In the accompanying legal analysis, the FTC reasons that these contract clauses are void and unenforceable when “they purport to (1) prevent, limit, or otherwise hinder a contract party from speaking freely with the FTC; or (2) require a contract party to disclose anything to an investigation target about the FTC’s outreach or communications”. The analysis does not delve into the specifics of how notice requirements interfere with the FTC’s ability to conduct voluntary interviews, or any specific examples in practice of where their staff have encountered these clauses. However, it is likely that the FTC is concerned about companies pressuring their contractors not to cooperate or coordinating on messaging. The FTC argues that courts have previously struck down contractual clauses when they have the effect of “prevent[ing] a government agency from seeking and obtaining complete, candid information”.

Nonetheless, it is apparent that broadly worded provisions that would prevent contracting parties from disclosing information or speaking with FTC staff would present concerns under this guidance. In support, the FTC cites case law at the district court level where a court voided an employment contract provision that required giving notice and copies of all documents “served upon them by any court, agency, or regulatory authority.” The BC also cites examples of voided contractual provisions in cases pursued by other agencies, such as the U.S. Securities and Exchange Commission, National Labor Relations Board, Federal Aviation Administration, and the National Highway Transportation Safety Administration. Those agencies have taken similar views that such contractual provisions interfere with investigations and are not enforceable.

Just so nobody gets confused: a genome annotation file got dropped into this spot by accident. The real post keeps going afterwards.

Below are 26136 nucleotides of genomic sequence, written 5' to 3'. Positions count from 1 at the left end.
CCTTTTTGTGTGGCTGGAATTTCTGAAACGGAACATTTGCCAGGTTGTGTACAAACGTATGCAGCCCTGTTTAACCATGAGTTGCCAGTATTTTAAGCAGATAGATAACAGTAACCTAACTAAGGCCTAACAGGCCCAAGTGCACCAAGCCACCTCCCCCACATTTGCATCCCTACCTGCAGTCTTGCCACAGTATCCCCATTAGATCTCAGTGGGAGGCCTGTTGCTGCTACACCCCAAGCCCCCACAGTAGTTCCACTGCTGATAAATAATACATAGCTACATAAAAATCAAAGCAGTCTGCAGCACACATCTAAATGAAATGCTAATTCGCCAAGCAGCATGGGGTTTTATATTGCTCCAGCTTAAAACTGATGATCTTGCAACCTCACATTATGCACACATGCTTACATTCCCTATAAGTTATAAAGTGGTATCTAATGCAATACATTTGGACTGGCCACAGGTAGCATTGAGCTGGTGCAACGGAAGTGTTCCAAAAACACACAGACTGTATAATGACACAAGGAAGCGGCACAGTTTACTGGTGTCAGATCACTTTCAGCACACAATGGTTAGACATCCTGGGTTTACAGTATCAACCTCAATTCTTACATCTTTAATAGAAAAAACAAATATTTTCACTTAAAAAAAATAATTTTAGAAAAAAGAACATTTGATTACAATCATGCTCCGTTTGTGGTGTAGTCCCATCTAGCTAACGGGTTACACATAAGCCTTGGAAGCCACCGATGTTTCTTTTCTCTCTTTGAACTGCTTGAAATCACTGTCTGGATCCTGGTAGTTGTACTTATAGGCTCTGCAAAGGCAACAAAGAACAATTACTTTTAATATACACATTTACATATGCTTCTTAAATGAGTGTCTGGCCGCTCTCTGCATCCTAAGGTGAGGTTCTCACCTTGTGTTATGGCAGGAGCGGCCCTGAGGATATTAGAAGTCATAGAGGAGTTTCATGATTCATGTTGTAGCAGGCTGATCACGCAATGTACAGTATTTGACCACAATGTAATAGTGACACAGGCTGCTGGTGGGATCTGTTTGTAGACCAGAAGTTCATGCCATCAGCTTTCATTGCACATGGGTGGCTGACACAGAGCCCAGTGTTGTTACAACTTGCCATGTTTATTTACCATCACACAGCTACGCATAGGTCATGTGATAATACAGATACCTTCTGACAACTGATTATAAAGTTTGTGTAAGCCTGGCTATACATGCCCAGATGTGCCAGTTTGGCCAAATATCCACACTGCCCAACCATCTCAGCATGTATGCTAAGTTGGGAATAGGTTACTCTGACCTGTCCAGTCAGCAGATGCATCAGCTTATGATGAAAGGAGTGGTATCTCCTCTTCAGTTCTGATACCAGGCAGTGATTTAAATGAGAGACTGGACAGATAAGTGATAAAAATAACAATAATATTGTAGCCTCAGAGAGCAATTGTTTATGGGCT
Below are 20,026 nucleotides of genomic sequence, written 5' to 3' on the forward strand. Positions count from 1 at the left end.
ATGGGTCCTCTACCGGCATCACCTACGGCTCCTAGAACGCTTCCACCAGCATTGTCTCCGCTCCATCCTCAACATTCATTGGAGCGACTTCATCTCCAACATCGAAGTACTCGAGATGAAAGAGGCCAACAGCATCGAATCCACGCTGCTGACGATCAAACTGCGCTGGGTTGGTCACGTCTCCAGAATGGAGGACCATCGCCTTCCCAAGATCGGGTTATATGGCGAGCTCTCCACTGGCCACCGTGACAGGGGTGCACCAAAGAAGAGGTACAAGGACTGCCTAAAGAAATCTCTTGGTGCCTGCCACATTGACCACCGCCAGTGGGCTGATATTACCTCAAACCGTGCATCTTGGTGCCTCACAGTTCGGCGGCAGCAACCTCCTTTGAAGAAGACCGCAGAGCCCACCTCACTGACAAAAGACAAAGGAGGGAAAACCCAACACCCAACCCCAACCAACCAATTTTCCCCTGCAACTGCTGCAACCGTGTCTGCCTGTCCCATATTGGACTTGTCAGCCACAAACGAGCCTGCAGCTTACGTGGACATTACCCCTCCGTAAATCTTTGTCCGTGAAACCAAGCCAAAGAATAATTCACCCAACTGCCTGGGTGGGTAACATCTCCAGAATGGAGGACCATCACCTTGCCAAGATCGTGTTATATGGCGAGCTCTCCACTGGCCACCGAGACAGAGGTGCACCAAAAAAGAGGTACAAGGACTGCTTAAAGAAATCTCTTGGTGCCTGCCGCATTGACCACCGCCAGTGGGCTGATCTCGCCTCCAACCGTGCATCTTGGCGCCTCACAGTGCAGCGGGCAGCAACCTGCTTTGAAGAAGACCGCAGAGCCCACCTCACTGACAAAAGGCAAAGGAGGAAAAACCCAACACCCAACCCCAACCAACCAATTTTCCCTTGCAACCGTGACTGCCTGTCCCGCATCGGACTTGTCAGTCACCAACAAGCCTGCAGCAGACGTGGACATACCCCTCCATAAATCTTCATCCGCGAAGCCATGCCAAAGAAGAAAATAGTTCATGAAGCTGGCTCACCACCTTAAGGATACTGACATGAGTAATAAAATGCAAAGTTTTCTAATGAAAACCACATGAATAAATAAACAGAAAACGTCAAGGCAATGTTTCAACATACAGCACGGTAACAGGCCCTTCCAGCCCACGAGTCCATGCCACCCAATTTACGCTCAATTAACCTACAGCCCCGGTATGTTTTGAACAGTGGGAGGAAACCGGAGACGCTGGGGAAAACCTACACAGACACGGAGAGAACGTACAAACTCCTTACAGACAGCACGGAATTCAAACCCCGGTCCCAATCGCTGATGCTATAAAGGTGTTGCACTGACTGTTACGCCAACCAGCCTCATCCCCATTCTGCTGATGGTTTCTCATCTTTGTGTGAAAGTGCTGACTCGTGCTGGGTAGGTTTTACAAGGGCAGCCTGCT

Ultimately, the FTC’s announcement is consistent with its broader policy goals of ensuring that companies can freely cooperate with investigatory efforts without any obstructions or legal obstacles.

Author

Mark Weiss is an associate in the Firm's North America Antitrust & Competition Practice Group. He is an experienced litigator and counselor with proficiency in antitrust litigation, cartel investigations, no-poach defense, and merger review. Mark has vigorously and tirelessly represented clients in a variety of industries including banking, defense contracting, aerospace, energy, electronics manufacturing, and healthcare. Prior to joining Baker McKenzie, Mark worked at another global law firm with a focus on class-action antitrust litigation, including defending a global electronics manufacturer from price-fixing and collusion claims. Mark also defended a major global financial institution from antitrust collusion and boycott claims and a large government defense contractor from claims alleging illegal no-poach agreements.

Author

Dan is a senior associate in Baker McKenzie's North America Antitrust & Competition Practice Group.
Dan is an antitrust specialist whose practice focuses on merger control, civil conduct investigations, corporate counseling and compliance, and civil litigation. He advises client across a broad range of industries in matters before US and foreign competition authorities.
Dan maintains an active pro bono practice. He is also an active member of the ABA Section of Antitrust Law and is currently a Vice Chair for the Unfair Competition Committee.

Author

Halli Spraggins is an associate in Baker McKenzie's Antitrust & Competition Practice Group in Washington, DC. Prior to joining Baker McKenzie, Halli was an associate at a disputes firm where she focused her practice on complex litigation, antitrust enforcement and class actions.

Write A Comment